Over time, active investors could go a long way toward righting the imbalance in the corporate governance system. When boards and managers believe there is a real chance that shareholders will push back on the director slate or block an initiative, their behavior and decision-making processes will shift accordingly. To the casual observer, things may look the same, but the ether in the boardroom will surely be different.

Give boards funding.

In the course of normal events, most boards can function well with information provided by management. But on certain Gordian issues—a bet-the-company merger decision, say, or a complex product-liability concern—insight from an external perspective could be very useful.

Although circumstances requiring such experts may be relatively rare, it is important that both management and the board operate with the knowledge that this option is available and that its use is not in itself a criticism of management. When management seeks board approval for a proposed action, it naturally attempts to show the proposal in the best possible light; its presentations are likely to be more balanced and comprehensive if management believes that directors might seek an independent opinion.

It should be noted that there is a precedent for providing directors with independent funding: The Sarbanes-Oxley Act requires that audit committees have their own funds for paying auditors and advisers. Giving budgets to the full boards would simply extend this practice.

Are Board Self-Evaluations Enough?

Most performance evaluations of boards take the form of internal assessments, including peer reviews. In the past few years, some boards have supplemented their internal reviews with rudimentary industry benchmarks. While internal reviews and benchmarking certainly have a place in the evaluation process, these mechanisms alone are not enough to assess performance fully.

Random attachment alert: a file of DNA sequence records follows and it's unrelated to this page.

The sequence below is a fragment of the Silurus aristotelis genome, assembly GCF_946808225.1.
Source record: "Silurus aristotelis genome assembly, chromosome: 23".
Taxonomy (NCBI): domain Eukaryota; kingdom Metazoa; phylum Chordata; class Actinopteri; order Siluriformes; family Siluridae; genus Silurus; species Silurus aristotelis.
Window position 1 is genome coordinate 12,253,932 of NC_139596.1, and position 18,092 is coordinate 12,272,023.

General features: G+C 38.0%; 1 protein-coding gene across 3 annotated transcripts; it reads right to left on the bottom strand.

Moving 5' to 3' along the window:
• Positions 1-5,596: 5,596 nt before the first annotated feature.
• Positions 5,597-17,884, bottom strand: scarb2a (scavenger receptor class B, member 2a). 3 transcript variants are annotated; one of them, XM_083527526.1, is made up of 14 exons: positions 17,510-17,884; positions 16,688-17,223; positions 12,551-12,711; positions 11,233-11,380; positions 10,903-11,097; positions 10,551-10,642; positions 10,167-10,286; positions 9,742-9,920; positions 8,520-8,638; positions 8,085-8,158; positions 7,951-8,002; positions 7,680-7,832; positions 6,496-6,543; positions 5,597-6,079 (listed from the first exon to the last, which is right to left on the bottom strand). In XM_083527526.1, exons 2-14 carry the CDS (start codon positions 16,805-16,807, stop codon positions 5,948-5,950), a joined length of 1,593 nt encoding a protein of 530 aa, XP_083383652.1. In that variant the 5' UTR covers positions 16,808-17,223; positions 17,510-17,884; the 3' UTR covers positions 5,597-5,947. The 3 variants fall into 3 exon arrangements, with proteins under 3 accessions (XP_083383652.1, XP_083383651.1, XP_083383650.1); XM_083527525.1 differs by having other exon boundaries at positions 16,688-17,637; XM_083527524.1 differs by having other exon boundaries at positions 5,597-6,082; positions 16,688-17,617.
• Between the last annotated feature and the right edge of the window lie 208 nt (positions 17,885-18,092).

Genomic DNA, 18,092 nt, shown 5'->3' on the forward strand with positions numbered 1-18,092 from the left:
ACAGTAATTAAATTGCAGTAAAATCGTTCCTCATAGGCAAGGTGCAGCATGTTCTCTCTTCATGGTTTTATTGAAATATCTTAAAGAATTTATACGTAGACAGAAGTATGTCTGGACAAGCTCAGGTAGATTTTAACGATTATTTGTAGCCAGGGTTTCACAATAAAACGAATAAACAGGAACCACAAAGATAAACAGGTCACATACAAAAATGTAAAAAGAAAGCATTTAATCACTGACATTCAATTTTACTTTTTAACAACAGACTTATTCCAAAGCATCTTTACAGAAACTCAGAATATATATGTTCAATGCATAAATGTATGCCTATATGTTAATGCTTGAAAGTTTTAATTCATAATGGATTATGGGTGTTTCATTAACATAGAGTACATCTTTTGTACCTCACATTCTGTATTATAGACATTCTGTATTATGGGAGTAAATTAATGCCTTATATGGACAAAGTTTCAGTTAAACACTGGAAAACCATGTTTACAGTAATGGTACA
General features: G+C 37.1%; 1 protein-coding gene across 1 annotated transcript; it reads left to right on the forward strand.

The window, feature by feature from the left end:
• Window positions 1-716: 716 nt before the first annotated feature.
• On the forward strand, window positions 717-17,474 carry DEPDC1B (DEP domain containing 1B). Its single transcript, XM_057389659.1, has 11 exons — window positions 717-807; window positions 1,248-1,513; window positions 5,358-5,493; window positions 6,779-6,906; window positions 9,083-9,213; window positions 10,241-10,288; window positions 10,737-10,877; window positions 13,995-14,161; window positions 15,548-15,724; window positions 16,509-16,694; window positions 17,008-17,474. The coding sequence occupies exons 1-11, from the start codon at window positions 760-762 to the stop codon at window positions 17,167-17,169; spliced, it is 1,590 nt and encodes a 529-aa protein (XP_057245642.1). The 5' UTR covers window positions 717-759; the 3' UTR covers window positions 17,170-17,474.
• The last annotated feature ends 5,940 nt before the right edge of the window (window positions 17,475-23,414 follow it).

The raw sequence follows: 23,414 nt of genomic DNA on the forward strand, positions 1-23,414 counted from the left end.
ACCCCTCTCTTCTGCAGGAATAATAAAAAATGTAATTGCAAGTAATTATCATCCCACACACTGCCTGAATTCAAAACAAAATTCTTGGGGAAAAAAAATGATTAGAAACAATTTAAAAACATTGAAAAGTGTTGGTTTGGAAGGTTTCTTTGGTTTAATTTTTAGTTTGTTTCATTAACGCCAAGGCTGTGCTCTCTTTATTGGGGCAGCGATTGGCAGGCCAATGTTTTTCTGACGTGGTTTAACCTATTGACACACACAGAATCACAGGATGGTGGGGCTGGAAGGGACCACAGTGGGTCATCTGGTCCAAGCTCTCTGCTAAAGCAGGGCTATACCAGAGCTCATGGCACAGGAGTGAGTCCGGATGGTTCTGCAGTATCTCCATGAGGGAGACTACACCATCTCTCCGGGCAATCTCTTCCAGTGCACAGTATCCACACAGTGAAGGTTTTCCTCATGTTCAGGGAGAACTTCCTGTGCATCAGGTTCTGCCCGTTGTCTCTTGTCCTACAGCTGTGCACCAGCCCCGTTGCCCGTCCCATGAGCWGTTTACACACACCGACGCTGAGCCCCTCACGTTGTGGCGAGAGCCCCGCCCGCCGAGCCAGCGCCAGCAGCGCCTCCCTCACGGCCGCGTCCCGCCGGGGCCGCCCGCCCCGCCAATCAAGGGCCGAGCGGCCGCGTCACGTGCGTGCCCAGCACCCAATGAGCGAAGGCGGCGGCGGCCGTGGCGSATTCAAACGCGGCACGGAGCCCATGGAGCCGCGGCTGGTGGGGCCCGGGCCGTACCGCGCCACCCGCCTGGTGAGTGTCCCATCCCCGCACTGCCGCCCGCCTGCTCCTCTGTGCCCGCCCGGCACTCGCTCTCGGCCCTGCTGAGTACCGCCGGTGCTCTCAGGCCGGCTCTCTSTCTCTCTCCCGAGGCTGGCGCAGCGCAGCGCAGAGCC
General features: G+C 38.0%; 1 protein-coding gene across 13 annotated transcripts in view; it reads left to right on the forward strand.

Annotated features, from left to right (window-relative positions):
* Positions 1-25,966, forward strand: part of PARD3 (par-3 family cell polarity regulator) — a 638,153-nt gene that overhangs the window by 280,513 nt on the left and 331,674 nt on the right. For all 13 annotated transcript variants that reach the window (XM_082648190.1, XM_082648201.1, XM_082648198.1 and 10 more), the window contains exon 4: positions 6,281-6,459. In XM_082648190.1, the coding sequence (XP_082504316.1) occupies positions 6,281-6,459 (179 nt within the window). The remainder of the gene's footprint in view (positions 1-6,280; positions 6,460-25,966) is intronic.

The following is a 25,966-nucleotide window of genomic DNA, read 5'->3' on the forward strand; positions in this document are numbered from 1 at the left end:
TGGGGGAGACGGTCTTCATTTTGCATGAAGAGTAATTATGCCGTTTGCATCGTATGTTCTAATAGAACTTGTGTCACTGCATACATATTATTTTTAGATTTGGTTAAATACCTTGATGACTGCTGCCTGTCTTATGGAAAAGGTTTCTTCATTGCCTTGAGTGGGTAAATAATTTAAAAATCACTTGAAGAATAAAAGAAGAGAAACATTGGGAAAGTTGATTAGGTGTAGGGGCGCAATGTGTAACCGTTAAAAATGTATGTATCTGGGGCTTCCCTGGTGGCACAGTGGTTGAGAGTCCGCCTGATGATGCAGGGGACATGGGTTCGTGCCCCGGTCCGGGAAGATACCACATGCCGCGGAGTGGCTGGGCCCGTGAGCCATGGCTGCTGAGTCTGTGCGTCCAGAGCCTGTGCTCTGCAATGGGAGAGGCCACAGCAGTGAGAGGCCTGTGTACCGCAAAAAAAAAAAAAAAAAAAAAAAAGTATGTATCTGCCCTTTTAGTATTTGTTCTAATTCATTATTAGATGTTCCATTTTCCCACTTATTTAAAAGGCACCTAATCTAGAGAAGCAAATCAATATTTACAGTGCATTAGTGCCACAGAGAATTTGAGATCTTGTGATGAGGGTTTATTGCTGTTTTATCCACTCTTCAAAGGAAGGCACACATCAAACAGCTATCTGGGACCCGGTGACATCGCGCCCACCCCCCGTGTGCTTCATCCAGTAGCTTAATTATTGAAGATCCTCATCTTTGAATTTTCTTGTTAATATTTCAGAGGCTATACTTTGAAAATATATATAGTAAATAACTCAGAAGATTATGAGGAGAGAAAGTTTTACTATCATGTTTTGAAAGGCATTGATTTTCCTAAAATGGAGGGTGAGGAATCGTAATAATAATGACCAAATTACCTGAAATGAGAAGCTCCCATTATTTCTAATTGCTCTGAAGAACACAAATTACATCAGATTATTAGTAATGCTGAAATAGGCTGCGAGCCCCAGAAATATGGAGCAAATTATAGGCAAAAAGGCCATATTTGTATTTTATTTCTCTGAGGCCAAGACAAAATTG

The unique advantage of peer reviews is that members of a board see one another at work and therefore have firsthand knowledge with which to make an evaluation. These reviews are particularly effective for disciplining egregious offenders—outliers who can't or won't carry their weight. This is a useful service.

That said, peer reviews are not panaceas. First, peers are generally reluctant to criticize members of their own group as long as a basic standard of behavior is met. And second, with peer review, a weak board will breed a weak board. If the standards in the group are low, peer evaluation is not the right tool to raise them.

That is why it is important to link internal evaluations with the external market and with owner expectations. Consulting firms (which should be hired by the board, not by management) could bring in badly needed outside views. At some point, though, boards need to confront the real market test: Are they meeting the expectations of their primary constituent—the shareholders? Others can chime in about various aspects of performance they deem important, but what really matters is whether shareholders consider the board effective. To assess this directly, boards should put more resolutions forward for shareholder approval. If shareholders' and directors' votes are aligned, it is a good indication that boards are doing what their owners want.

About the authors

Cynthia A. Montgomery is a professor at Harvard Business School.

Rhonda Kaufman is a research associate at Harvard Business School.

Excerpted with permission from "The Board's Missing Link," Harvard Business Review, Vol. 81, No. 3, March 2003.